As people go back to work, they are being pickier about the kind of jobs they'll take.
SOUTH PHILADELPHIA (WPVI) -- As many businesses across Pennsylvania struggle to find adequate staffing, some are bringing back job fairs to see dozens of candidates at once.
Economists say in Philadelphia the unemployment rate is almost back to pre-pandemic levels. But as people go back to work, they are being pickier about the kind of jobs they'll take.
"People are willing to look for a higher pay, and hop job to job, and don't care about leaving a company," said Seagree Simms from Southwest Philadelphia.
She visited an employment fair at the Embassy Suites by Hilton Philadelphia Airport where the Transportation Security Administration was recruiting officers.
"A lot of jobs that I've been looking into haven't been catching my attention because the pay's not worth it for me," Simms said of her search up until the job fair.
She could potentially be one of more than 100 people who will be hired by the TSA, filling a massive staffing shortage there.
"It's affecting our ability to keep the lines short and keep people moving, so we're trying to get some people hired," said Bonni Womack, the assistant federal security director for mission support at Philadelphia International Airport with TSA.
Experts say staffing is a problem across Pennsylvania.
"Businesses are feeling the strain of trying to find workers, simply because everybody is looking for workers. There are less workers to go around at this point," said Dr. Joshua Mask, an economics professor at Temple University.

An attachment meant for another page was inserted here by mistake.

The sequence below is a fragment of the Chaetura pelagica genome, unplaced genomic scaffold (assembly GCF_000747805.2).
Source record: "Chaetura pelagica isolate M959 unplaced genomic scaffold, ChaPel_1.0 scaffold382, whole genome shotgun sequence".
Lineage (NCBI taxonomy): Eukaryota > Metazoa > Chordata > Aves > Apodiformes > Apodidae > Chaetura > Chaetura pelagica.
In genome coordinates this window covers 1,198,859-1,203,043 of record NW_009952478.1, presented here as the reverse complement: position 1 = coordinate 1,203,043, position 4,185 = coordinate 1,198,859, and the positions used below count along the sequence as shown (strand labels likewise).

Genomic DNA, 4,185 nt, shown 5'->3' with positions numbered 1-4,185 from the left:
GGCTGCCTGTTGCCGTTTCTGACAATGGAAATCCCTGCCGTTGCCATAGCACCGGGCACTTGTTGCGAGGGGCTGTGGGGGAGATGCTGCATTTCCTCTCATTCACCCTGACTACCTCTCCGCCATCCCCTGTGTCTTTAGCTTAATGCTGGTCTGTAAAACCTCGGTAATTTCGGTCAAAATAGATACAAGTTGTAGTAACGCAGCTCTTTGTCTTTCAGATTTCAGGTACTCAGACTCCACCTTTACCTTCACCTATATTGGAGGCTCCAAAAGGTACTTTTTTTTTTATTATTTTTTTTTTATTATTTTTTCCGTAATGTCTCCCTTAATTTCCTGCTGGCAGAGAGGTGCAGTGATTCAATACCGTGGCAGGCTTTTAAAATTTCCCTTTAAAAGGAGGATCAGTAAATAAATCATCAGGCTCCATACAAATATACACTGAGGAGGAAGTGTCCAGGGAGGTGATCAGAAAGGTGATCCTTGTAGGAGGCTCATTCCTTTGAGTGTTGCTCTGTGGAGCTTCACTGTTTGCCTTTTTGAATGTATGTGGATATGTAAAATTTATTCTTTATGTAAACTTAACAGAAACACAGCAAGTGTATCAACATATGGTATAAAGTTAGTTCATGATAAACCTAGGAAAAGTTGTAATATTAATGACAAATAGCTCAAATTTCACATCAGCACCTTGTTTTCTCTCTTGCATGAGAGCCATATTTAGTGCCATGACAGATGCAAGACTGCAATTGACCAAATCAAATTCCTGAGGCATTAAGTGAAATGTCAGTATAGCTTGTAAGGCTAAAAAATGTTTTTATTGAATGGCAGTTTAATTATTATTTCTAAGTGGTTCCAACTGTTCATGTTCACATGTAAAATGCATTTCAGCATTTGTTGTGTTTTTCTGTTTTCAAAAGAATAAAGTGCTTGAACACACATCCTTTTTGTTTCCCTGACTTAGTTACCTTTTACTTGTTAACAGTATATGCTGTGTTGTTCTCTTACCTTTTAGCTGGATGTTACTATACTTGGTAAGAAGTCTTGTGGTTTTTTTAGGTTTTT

Mask says it's a case of supply and demand. Our data journalism team says Philadelphia unemployment is at its lowest point since the start of the pandemic at 6.8% and the number of workers is climbing too, near January 2020 levels.
"With the dynamic of this current job market, employers have to make concessions. Usually pay is the best way to convince people to come over," said Mask.
As companies look for employees, Rowan University held a reverse job fair where employers came to interview job seekers with disabilities from the university's Adult Center for Transition.
"To let people know they are hardworking, dedicated, energetic, loyal employees," said Alice Smith from Rowan College of South Jersey.
Meanwhile, to attract more candidates, TSA is offering extra benefits like a $1,000 hiring bonus where new employees will get $500 upon hire and $500 after a year of employment.
"Right now, with us being a 'hard to hire airport,' we're offering a 10% retention incentive that's on top of their salary," said Womack.
TSA is holding its second day of the job fair Wednesday. A spokesperson said more than 1,000 people registered for the two days.